Fwd: A plant disease question and aspirin

Adam Fikso irisman at AMERITECH.NET
Wed Jun 4 21:31:20 CEST 2003

Hello Tom and others.  Re aspirin:  I became aware of this obscuree research
a few years ago trying to find a remedy for Erwinia carotovora.   I
summarized it in  a short article kin the Yearbook of the Aril Society
International 1997, pp 10-20.  Since the Yearbook is sort of obscure , and
deals only with oncocyclyus hybrids and their hybrids and goes to a small
group about the size of this one, I don't think it's easily available.  I'd
download it to you if I knew how.  However, failing that,I'll first state
that the only rigorous research is in vitro --but, yes, it's real.  An entry
to the area is provided in the following articles:

Chester, K. S. 1933.  "The Problem of Acquired Physiological Immunity in
Plants.  Q. Rev. Biol., 8: 275-324.

Gaffney, T., Friedrich, et al, 1993.  "Requirement of Salicylic Acid for the
Induction of Systemic Acquired Resistance".  Science, 261:  754-756.

Palva, Tuula K., Hurtig, Maria, et al,. 1994.  "Salicylic Acid Induced
Resistance to Erwinia carotovora, subsp. carotovora in Tobacco. "Molecular
Plant Microbe Interactions " (MPMI)  V. 7, No. 3, 356-363.

Uknes, S., Winter, A. M., et al 1993.  "Buiological Induction of Systemic
Acquired Resistance in Arabidopsis"  MPMI V. 6, No. 6, 692-698

White, R. F., 1979.  "Acetylsalicylic Acid (Aspirin) Induces
Resistance to Tobacco Mosaic Virus in Tobacco.". Virology. 99, 410-412.

To summarize the high points, aspirin in concentrations as low as .001M
results in
induction of resistance to a number of pathogens (viruses, bacteria, fungi)
to a degree that is thousands (!) of times the usual response of a plant to
an invading pathogen.  The research was mostly with small pieces of
Arabidopsis, but not exclusively, some of the pieces being trom transgenetic
host plants.

My article tried to summarize  the 20-30 years of research and make it
palatable to non-scientific readers.  I indicated that used a soil drench of
two 325 mg. tabs of aspirin to a gallon of water, (this was my SWAG)
estimate of concentrations that I thought would be similar to what might be
useful to the plant , if just poured on, to be taken up by the roots.  It's
cheap, it does no harm, it's ecologically safe ,and I think I"ve saved a few
irises.   For tough cases, (where there are no roots) I scoop out the
obvious rot from the rhizome, and give it a 15 min. soak in the aspirin
solution , lay it out in the sun and leave it to see whether there is enough
healthy tissue (not invaded by rot) to survive. I did try the drench on a
rotting A. dahaiense, where half the tuber was gone, and half had live
roots.   I don't think I'll know the results for a while.  I should probably
open it up to the air,more,because the roots on the bottom of the tuber are
in soil.

I am glad to see that Tom inquired about this.  I'd like to see some
controlled or at least annotated reports on whether this works with Uromyces
ari-triphylli.  The data reported in the archives (Thank you Ray!) does seem
to be self-contradictory, and carries the implication that infections may
not be systemic, or, may not go through sexual tissues of the plant, as
indicated by the Rogosz article.  (Seeds are not infected.)   This reistance
of certain tissues to infection seems characteristic for certain virus
infections which can be  gotten  out of plants by developing clean breeding
lines, and making sure they are not reinfected., or sometimes by tissue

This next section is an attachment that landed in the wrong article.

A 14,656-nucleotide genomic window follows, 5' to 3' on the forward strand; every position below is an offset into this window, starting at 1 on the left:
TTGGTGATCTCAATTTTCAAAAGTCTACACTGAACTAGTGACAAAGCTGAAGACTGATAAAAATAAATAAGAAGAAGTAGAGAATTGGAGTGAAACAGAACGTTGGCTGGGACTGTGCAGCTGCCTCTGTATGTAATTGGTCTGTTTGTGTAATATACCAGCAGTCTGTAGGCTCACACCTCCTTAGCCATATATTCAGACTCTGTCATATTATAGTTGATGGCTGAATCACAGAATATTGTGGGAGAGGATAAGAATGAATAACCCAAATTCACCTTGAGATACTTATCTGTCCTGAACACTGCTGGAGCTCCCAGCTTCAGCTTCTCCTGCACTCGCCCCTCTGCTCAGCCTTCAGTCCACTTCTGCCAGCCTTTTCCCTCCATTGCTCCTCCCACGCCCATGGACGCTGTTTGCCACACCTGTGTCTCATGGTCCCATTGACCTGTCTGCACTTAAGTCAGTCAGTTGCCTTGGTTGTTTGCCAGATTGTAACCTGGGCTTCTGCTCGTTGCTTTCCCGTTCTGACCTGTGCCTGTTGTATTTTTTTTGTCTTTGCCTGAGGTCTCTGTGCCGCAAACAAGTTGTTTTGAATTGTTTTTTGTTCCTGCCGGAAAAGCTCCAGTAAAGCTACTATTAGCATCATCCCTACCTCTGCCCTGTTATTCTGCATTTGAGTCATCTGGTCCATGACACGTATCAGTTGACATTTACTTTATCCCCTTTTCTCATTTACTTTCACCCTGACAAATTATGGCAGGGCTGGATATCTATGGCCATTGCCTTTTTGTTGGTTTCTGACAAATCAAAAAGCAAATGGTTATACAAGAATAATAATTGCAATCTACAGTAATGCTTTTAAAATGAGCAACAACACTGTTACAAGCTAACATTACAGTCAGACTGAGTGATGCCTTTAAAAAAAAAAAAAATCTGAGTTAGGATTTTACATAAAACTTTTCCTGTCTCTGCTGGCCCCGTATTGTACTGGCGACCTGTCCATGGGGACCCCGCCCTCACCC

culture, using meristematic tissue that is resistant to viruses.

Enough!  Adam Fikso in Glenview, IL

----- Original Message -----
From: "Thomas E. Jacobs" <tejacobs at ATT.NET>
Sent: Wednesday, June 04, 2003 12:15 PM
Subject: Re: Fwd: A plant disease question

> <<The Arisaema rust is covered in detail in the Arisaema-L Archives
> <http://listserv.surfnet.nl/archives/arisaema-l.html>. Just search on
> "rust".
> The organism is identified and some suggestions on how to deal with it are
> made.
> Ray>>
> I just got depressed digging out some rust-infected triphyllum and one
> sikokianum so got ambitious for a change and decided to sort of compile
> bits and pieces of info on rust back to item #000877 (dated 98/01/19) in
> archives. There is conflicting info but this is the price of biology and I
> guess its principals don't have the time or money for all the properly
> controlled studies they might like to do.
> Arisaema rust is Uromyces ari-triphylli and is widespread in Canada and
> US. Our members report it on (at least) triphyllum, dracontium, ringens,
> sikokianum. A reference by one Pascal Pirone says that it is systemic but
> does not affect roots or corms. (This seems to me to be a conflict).
> Dr. Jack Parmelee ( an honorary research associate in the Biological
> Resource Program for the Eastern Cereal & Oilseeds Research Centre,
> http://listserv.surfnet.nl/scripts/wa.exe?A2=ind9801&L=arisaema-l&P=R1311
> says that the rust is "autoecious" (spending its entire life cycle on one
> host), and that there is no alternate host involved. He says that the
> are borne aerially and that an uninfected population would not be safe 500
> feet away from an infected population. He recommends removing and
> the entire plant, corms and all. He says it is known to affect Arisaema
> Pelandra.
> Some of our members also recommend destroying the entire plant. But there
> are other members that say that when they destroy just the top vegetation,
> the plant comes up the next year just fine.
> Other than these extreme measures, members have suggested treatment with
> Daconil, Captan and acetylsalicylic acid(?) Adam Fikso: aspirin? Is this
> real? Why do you suggest aspirin?
> Tom Jacobs
> Poughkeepsie, NY
> Zone 5-6

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